Saturday, November 3, 2007

Is Recycling That Hard? (Part Two)

In an effort to broaden the discussion a bit on this subject (and at the insistence of one of our readers – thanks, Ginger!), I submitted a slightly edited version of the original post to the Sakonnet Times as a letter to the editor. It didn't show up in the print version because of everything going on in Portsmouth, but it did land online. Unfortunately, I'm not sure how many people in town are checking that out.

In any case, we've had some good discussion so far. In his comment, “michiganmiked” brought up the need to make it mandatory through town ordinances and then impose penalties for those who can't seem to get it right. He referenced a model policy in Derry, NH.

Well, if my memory serves, recycling is "mandatory" in Tiverton according to Chapter 66/Article III of our town ordinances. Chapter 66 (Solid Waste Management) was revised and passed sometime in 2005 (again, if memory serves) while I was on the town recycling committee. I checked the town website for a copy of the current ordinance but couldn't find anything. Best you can do is link to our Code of Ordinances as of 2003. (Comment: How can citizens know the ins and outs of town living if officials can't even update online information that could no longer be accurate. What's the obstacle, here? That info is almost five years old.)

The problem is that of enforcement. Whose job is that? The police? The waste hauling company? The town? First, we need some top-down commitment that recycling and reducing our collective volume of trash is a priority. Then we need to find and empower the resources to enforce it. I agree, if you start not picking up someone’s trash or hitting them in the wallet with fines, they are sure going to stand up and notice.

"michiganmiked" – Do you know how Derry is enforcing their code?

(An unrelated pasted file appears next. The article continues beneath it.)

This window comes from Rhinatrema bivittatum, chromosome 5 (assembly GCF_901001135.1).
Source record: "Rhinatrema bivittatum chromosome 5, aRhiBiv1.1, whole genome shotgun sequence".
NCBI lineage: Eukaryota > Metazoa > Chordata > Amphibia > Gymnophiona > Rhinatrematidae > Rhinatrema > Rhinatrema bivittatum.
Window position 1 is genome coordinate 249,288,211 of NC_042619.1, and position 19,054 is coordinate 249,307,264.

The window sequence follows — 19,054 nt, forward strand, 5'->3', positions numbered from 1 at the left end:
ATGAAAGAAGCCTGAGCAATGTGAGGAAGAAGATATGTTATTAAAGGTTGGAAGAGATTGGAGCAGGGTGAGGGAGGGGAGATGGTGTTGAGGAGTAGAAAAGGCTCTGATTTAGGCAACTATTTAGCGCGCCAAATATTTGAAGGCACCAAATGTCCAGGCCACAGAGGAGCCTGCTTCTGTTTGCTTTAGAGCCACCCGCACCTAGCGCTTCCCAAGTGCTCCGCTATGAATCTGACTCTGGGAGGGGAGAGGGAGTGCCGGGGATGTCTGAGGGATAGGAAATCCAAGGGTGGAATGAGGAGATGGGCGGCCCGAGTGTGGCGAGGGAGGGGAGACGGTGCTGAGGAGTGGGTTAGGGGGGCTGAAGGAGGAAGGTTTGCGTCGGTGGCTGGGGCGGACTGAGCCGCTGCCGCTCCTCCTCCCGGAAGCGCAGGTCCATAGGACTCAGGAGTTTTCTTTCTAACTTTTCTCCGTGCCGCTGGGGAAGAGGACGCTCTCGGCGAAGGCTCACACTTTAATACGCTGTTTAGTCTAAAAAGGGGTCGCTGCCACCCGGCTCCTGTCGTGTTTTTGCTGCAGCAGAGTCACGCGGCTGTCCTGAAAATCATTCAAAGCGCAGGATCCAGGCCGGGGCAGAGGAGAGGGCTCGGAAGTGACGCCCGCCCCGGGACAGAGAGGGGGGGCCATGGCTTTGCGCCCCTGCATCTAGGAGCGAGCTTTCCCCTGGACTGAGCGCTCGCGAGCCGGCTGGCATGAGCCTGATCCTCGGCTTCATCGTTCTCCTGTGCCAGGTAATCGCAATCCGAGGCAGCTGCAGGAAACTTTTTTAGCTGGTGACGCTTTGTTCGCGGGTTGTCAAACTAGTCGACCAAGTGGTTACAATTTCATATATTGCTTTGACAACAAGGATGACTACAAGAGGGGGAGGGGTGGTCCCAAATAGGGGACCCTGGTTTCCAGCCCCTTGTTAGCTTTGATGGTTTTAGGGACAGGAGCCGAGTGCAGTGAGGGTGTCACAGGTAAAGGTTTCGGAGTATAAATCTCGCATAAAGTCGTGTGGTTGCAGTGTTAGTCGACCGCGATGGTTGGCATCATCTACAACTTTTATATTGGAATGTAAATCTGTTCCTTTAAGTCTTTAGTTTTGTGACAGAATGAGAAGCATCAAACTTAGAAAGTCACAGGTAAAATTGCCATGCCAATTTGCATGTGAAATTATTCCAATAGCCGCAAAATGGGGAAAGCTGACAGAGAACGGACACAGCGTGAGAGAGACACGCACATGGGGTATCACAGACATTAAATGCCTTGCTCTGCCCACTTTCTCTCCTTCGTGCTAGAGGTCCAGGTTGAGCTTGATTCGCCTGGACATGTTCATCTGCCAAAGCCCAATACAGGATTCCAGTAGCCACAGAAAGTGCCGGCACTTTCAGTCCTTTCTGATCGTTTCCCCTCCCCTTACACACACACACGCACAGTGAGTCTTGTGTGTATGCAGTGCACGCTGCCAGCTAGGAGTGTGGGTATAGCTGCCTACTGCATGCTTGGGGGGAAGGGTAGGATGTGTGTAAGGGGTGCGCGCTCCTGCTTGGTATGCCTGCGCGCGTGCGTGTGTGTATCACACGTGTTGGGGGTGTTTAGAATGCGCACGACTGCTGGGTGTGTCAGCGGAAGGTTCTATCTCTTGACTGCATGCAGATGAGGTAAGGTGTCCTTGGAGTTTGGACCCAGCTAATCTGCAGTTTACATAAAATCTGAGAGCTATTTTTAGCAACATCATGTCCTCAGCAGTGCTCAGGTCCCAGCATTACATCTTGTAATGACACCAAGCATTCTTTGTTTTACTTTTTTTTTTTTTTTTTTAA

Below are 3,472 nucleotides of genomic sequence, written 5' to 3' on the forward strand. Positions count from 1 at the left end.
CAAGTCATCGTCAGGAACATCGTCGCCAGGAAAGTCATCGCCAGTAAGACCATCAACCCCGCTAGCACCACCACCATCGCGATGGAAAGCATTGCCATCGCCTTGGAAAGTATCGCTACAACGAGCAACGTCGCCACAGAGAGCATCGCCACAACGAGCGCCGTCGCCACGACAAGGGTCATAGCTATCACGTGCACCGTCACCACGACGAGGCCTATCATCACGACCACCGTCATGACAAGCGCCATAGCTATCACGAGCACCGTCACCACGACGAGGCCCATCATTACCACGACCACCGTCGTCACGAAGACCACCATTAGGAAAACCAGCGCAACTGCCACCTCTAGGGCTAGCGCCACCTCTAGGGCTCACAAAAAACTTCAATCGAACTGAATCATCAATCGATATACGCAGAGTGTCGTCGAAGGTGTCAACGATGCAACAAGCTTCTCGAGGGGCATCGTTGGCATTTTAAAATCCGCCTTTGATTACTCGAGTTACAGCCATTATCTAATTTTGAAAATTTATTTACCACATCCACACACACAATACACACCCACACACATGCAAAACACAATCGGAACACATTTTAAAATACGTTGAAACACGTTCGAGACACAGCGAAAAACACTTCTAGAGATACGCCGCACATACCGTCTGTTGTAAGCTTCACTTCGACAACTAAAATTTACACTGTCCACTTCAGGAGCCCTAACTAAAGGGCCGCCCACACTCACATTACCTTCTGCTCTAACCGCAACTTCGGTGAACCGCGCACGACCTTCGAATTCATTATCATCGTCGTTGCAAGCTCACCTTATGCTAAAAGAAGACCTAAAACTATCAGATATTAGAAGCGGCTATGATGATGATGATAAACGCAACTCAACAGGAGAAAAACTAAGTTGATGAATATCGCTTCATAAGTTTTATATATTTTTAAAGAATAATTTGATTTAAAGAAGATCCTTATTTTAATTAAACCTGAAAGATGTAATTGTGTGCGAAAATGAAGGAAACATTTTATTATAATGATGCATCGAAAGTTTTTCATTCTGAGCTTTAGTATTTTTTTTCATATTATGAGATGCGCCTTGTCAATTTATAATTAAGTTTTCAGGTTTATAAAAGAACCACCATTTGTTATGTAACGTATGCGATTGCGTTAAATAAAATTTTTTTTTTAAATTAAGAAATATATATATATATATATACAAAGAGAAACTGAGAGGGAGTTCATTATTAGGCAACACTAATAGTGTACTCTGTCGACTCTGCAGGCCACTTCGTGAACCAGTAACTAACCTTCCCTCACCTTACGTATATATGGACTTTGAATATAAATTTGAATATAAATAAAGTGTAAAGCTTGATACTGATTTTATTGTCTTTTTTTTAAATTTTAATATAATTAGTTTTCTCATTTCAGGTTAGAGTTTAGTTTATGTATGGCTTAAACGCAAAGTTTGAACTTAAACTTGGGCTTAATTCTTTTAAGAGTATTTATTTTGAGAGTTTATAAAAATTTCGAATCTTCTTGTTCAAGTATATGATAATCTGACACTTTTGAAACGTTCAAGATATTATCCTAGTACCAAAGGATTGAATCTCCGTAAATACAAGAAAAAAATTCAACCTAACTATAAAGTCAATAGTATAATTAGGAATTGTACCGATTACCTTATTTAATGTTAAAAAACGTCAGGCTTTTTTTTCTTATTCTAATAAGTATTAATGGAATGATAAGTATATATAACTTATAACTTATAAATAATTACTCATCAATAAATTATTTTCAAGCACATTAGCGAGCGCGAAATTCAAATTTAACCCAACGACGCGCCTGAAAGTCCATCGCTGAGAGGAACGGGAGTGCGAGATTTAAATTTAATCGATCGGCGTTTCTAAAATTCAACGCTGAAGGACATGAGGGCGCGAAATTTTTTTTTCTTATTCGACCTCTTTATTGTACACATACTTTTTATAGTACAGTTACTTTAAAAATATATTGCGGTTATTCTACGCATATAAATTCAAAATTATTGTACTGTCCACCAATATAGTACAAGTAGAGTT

"Shelli" commented on efforts to recycle at a local school in Westport. In terms of Tiverton -- if recycling is “mandatory” -- no one is spot-checking that effort and enforcing compliance. Again, the town needs to step up and lead by example.

It's shortsightedness in thinking and planning that's going to get us in a bind. While our landfill still has capacity, one day it's going to be capped. When that happens, WE (the town) will pay to have our trash hauled to the Central Landfill in Johnston. There, WE will pay a per-ton tipping fee for trash (and penalties for not separating recyclables if that's the case). If the terms are still the same as a few years ago, there is NO tipping fee for recyclables. That's an easy math problem to solve: The more you recycle, the less trash you have. The less trash you have, the less your tipping fees are. The less your tipping fees are, the more money you save in the town budget.

Let me try to get Steve Rys of the Recycling Committee to add to the discussion.

Bottom line: We have to do better. If not for the planet, then for some small contribution to tax relief. Choose your personal priority.

2 comments:

Matt W. said...

Reduce - Reuse - Recycle

Arguably the credo for any environmentally friendly person. Most of us can recite this as easily as reciting the alphabet. Unfortunately, this credo only tells what to do, not how to do it.

Reduce: Seems easy enough, but manufacturers of mass produced goods make this particularly difficult. This is especially true of packaged goods where there is exceedingly too much packaging for the product contained. It's exacerbated by products that are designed to be disposable, rather than reusable or refillable.